Decenber 2013/January 2014 Teacher's Guide for Global Climate Change: a reality Check Table of Contents

Atmospheric Concentrations of Greenhouse Gases

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Atmospheric Concentrations of Greenhouse Gases - Global atmospheric concentrations of carbon dioxide, methane, nitrous oxide, and certain manufactured greenhouse gases have all risen over the last few hundred years. Before the industrial era began in the late 1700s, carbon dioxide concentrations measured approximately 280 ppm. Concentrations have risen steadily since then, reaching an annual average of 394 ppm in 2012—a 41 percent increase. Almost all of this increase is due to human activities.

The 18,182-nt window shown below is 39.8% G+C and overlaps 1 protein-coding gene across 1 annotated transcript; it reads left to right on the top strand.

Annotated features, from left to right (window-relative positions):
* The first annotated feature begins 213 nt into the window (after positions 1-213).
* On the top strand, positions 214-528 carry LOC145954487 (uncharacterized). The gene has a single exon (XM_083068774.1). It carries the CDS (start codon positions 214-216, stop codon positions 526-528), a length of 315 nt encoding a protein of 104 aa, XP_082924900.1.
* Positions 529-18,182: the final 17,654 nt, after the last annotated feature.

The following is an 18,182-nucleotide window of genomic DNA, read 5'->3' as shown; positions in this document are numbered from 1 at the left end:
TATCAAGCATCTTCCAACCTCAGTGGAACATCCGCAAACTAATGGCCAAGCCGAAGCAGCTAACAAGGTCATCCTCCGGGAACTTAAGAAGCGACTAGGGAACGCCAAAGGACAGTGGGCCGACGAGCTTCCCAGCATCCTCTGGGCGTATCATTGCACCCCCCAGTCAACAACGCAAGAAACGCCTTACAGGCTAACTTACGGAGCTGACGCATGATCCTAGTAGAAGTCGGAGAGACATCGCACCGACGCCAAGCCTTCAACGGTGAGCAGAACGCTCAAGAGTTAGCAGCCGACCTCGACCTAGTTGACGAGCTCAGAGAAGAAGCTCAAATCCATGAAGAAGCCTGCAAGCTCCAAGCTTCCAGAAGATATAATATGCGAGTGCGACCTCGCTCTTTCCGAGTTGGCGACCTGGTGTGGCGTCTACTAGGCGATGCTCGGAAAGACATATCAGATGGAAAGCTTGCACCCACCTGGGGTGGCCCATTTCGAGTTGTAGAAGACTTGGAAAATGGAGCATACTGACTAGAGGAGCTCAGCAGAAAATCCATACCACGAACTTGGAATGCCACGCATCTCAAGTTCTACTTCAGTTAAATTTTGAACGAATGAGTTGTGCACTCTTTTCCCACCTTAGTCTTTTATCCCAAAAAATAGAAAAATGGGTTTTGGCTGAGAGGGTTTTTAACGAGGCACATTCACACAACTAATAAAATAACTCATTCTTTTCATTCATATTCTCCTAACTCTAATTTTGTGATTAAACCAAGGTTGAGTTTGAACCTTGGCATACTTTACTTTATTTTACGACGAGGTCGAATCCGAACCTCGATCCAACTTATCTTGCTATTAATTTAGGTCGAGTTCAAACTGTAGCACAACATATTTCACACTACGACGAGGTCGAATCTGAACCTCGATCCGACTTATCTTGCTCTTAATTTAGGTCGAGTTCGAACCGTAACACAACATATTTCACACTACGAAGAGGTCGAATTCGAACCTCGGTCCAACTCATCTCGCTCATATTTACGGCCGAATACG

The concentration of methane in the atmosphere has more than doubled since preindustrial times, reaching about 1,826 ppb in 2012. It is very likely that this increase is predominantly due to agriculture and fossil fuel use.

Climate Forcing - In 2011, the Annual Greenhouse Gas Index was 1.30, an increase in radiative forcing [Radiative forcing is any change in the Earth’s energy flow as a result of changing of any physical factor, in this case, increase in greenhouse gas concentrations.] of 30 percent since 1990. Of the greenhouse gases, carbon dioxide accounts for by far the largest amount of radiative forcing, and its contribution continues to grow at a steady rate. By 2011, radiative forcing due to carbon dioxide was 40 percent higher than in 1990. Carbon dioxide accounts for approximately 80 percent of the overall increase in radiative forcing since 1990. [For more on climate forcing, see .]

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